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Committee guts measure to limit ticket surcharges

A Baltimore City Council bill that would have capped ticket surcharges at a percentage of the box office price was changed Tuesday to allow licensed ticket vendors to set the rate freely.

“These amendments are basically a new bill,” said Councilwoman Mary Pat Clarke, who was the only committee member to vote against the amendments in the Judiciary and Legislative Investigations Committee.

The bill’s sponsor, Councilman Carl Stokes, is not on the committee.

Stokes introduced the measure early last month in response to a 2012 ruling by the state’s highest court in a class action lawsuit against Ticketmaster/Live Nation Entertainment Inc. The Court of Appeals held that the challenged surcharges violated a 1949 city ordinance, which limited such charges to 50 cents.

Stokes’ original bill would have instituted a tiered system, with the amount of the surcharge capped at 15 percent of the first $50 of the box office price, then 10 percent of the next $100, and 5 percent of any amount over $150.

Under that system, “the surcharge on a $100 ticket couldn’t be more than $12.50,” Stokes said.

After the hearing, Councilman Robert Curran, who voted for the amendments, said an unlimited surcharge gave the city a competitive advantage since promoters won’t want to come to a city where they can’t make money.

But Stokes disagreed.

“The advantage is only to the profiteers,” he said. “[The committee] is doing the lobbyists’ bidding.”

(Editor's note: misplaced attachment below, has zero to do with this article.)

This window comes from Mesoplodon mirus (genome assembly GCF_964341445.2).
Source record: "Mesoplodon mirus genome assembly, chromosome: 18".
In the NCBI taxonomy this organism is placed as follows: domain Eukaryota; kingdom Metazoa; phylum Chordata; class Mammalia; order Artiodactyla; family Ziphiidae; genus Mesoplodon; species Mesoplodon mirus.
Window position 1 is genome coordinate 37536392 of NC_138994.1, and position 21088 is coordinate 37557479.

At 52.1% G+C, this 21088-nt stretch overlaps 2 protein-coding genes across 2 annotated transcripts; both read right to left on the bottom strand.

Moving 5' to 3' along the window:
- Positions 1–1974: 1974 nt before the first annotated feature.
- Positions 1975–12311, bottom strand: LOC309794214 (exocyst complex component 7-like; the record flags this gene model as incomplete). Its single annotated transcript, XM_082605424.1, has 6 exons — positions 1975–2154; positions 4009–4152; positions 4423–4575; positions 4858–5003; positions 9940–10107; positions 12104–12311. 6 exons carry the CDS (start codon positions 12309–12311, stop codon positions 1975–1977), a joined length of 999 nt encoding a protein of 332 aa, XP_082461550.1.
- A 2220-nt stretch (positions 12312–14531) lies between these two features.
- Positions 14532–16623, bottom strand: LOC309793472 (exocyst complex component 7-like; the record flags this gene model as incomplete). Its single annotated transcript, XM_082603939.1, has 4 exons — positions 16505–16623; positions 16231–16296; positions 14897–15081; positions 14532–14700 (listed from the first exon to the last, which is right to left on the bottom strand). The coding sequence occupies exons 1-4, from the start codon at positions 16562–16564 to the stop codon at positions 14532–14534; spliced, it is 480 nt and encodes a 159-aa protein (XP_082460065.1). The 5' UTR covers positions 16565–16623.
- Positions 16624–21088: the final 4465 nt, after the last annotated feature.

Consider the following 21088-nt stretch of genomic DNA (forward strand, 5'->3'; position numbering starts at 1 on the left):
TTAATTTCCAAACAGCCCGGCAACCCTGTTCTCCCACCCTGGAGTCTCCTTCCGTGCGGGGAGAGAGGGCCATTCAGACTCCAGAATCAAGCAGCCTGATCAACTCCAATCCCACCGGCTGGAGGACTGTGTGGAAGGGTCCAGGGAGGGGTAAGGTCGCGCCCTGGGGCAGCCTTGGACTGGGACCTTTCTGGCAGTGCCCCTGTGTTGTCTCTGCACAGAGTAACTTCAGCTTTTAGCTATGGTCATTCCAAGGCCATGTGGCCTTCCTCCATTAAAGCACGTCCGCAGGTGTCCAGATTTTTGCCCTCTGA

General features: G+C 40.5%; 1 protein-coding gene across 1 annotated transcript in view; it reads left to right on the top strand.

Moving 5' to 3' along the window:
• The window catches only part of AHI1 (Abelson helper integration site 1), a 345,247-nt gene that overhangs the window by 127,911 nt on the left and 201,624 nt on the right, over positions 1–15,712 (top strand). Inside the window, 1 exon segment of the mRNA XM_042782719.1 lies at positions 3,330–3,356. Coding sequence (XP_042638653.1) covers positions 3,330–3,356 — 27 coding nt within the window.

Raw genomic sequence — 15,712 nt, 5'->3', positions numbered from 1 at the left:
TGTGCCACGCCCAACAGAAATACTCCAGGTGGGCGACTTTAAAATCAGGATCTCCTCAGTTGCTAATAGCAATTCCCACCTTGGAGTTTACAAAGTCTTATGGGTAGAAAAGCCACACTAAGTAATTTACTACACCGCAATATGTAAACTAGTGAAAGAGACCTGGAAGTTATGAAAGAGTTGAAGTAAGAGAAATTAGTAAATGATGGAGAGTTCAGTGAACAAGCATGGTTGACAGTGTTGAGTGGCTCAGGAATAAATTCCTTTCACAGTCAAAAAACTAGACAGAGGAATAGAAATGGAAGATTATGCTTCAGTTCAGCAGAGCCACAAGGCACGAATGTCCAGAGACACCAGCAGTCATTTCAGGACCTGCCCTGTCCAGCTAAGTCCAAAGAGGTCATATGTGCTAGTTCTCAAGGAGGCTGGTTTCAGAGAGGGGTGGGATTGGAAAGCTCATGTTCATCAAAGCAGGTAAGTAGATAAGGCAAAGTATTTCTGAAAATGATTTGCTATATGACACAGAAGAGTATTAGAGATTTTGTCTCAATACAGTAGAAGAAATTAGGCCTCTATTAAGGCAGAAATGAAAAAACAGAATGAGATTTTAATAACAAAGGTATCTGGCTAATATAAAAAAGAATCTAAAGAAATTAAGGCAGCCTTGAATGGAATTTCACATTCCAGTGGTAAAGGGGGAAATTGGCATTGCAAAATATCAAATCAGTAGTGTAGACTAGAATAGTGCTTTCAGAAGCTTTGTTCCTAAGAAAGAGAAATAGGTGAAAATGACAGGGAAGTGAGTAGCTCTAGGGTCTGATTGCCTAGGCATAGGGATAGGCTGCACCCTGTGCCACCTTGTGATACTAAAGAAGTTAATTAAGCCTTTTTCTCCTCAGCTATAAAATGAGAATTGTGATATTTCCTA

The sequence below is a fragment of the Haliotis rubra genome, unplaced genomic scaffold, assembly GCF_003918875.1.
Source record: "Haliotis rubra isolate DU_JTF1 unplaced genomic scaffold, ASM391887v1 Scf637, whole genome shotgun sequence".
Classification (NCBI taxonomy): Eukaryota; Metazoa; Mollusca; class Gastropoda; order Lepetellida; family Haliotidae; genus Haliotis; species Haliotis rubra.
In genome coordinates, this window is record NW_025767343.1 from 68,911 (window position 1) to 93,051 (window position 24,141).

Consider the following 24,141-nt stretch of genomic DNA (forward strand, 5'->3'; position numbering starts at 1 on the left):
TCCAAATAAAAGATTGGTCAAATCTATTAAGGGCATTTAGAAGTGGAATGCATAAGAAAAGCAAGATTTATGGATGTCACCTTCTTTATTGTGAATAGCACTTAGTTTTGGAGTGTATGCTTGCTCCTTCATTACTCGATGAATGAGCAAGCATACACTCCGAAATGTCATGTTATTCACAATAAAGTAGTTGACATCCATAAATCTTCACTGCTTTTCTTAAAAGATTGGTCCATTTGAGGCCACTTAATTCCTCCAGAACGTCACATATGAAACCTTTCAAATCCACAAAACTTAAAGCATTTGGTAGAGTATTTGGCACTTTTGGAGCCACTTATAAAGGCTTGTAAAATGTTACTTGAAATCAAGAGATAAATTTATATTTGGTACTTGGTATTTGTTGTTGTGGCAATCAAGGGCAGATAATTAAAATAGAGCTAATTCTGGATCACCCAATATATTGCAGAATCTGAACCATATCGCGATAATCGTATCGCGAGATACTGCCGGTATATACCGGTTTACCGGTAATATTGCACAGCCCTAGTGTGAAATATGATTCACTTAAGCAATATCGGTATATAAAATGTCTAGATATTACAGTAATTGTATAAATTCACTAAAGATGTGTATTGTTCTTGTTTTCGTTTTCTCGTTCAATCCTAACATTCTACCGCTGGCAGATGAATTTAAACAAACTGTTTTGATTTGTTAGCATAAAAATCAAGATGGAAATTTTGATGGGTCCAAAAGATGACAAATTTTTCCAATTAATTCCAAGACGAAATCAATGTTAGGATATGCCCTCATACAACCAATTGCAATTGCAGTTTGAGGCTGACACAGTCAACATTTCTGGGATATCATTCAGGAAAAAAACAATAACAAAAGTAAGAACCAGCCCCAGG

The hearing was well attended, with dozens of people — mostly wearing dark suits — crowding into the room on the fourth floor of City Hall.

Clarke complained that she never even saw the amendments until that morning.

“None of us got to work on drafting the amendments,” said committee Chairman James B. Kraft, in a hearing that sometimes became testy.

When a committee member asked the audience if they were in favor of the amendment, almost all of those in suits raised their hands; when asked who was against, Marceline White—executive director of the Maryland Consumer Rights Coalition—was the only person to respond.

“I think a 20 percent cap fee [would have been] reasonable,” White said. She added that when she examined other cities with similar caps, it “wasn’t a factor” in obtaining business, an observation Stokes agreed with.

Stokes’ bill also would have prohibited scalping, a section that was repealed entirely with the amendments.

The City Council is scheduled to vote on the amended bill on July 15.

Stokes called the amended bill “disappointing” and said he believes it will easily pass.

“Of course, the committee gutted the bill,” he said.